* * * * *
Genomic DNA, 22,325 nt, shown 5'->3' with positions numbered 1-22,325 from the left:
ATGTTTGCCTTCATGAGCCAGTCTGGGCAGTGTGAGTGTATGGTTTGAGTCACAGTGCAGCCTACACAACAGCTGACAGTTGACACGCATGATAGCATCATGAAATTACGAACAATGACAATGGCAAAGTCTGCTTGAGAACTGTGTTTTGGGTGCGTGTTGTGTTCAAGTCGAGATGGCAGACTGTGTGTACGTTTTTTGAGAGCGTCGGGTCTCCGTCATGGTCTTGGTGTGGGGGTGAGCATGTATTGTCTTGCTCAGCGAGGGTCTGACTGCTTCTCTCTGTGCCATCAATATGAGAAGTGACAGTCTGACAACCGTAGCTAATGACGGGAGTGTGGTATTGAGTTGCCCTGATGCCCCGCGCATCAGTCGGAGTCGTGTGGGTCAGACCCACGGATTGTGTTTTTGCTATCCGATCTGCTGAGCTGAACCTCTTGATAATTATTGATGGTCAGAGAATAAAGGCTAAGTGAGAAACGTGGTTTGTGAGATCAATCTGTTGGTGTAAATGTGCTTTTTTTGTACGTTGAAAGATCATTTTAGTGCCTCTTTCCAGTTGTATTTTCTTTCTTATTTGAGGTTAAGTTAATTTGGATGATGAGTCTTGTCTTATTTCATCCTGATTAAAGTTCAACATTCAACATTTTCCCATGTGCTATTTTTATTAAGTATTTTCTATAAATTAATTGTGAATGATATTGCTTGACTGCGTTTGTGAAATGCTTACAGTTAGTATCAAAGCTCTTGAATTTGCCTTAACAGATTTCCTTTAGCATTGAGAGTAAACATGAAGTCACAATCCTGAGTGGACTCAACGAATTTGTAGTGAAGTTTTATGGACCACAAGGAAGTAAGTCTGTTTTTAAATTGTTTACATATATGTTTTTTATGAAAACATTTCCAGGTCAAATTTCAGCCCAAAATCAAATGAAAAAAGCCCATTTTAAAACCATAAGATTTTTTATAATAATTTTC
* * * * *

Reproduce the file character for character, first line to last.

Genomic DNA, 22,325 nt, shown 5'->3' with positions numbered 1-22,325 from the left:
ATGTTTGCCTTCATGAGCCAGTCTGGGCAGTGTGAGTGTATGGTTTGAGTCACAGTGCAGCCTACACAACAGCTGACAGTTGACACGCATGATAGCATCATGAAATTACGAACAATGACAATGGCAAAGTCTGCTTGAGAACTGTGTTTTGGGTGCGTGTTGTGTTCAAGTCGAGATGGCAGACTGTGTGTACGTTTTTTGAGAGCGTCGGGTCTCCGTCATGGTCTTGGTGTGGGGGTGAGCATGTATTGTCTTGCTCAGCGAGGGTCTGACTGCTTCTCTCTGTGCCATCAATATGAGAAGTGACAGTCTGACAACCGTAGCTAATGACGGGAGTGTGGTATTGAGTTGCCCTGATGCCCCGCGCATCAGTCGGAGTCGTGTGGGTCAGACCCACGGATTGTGTTTTTGCTATCCGATCTGCTGAGCTGAACCTCTTGATAATTATTGATGGTCAGAGAATAAAGGCTAAGTGAGAAACGTGGTTTGTGAGATCAATCTGTTGGTGTAAATGTGCTTTTTTTGTACGTTGAAAGATCATTTTAGTGCCTCTTTCCAGTTGTATTTTCTTTCTTATTTGAGGTTAAGTTAATTTGGATGATGAGTCTTGTCTTATTTCATCCTGATTAAAGTTCAACATTCAACATTTTCCCATGTGCTATTTTTATTAAGTATTTTCTATAAATTAATTGTGAATGATATTGCTTGACTGCGTTTGTGAAATGCTTACAGTTAGTATCAAAGCTCTTGAATTTGCCTTAACAGATTTCCTTTAGCATTGAGAGTAAACATGAAGTCACAATCCTGAGTGGACTCAACGAATTTGTAGTGAAGTTTTATGGACCACAAGGAAGTAAGTCTGTTTTTAAATTGTTTACATATATGTTTTTTATGAAAACATTTCCAGGTCAAATTTCAGCCCAAAATCAAATGAAAAAAGCCCATTTTAAAACCATAAGATTTTTTATAATAATTTTC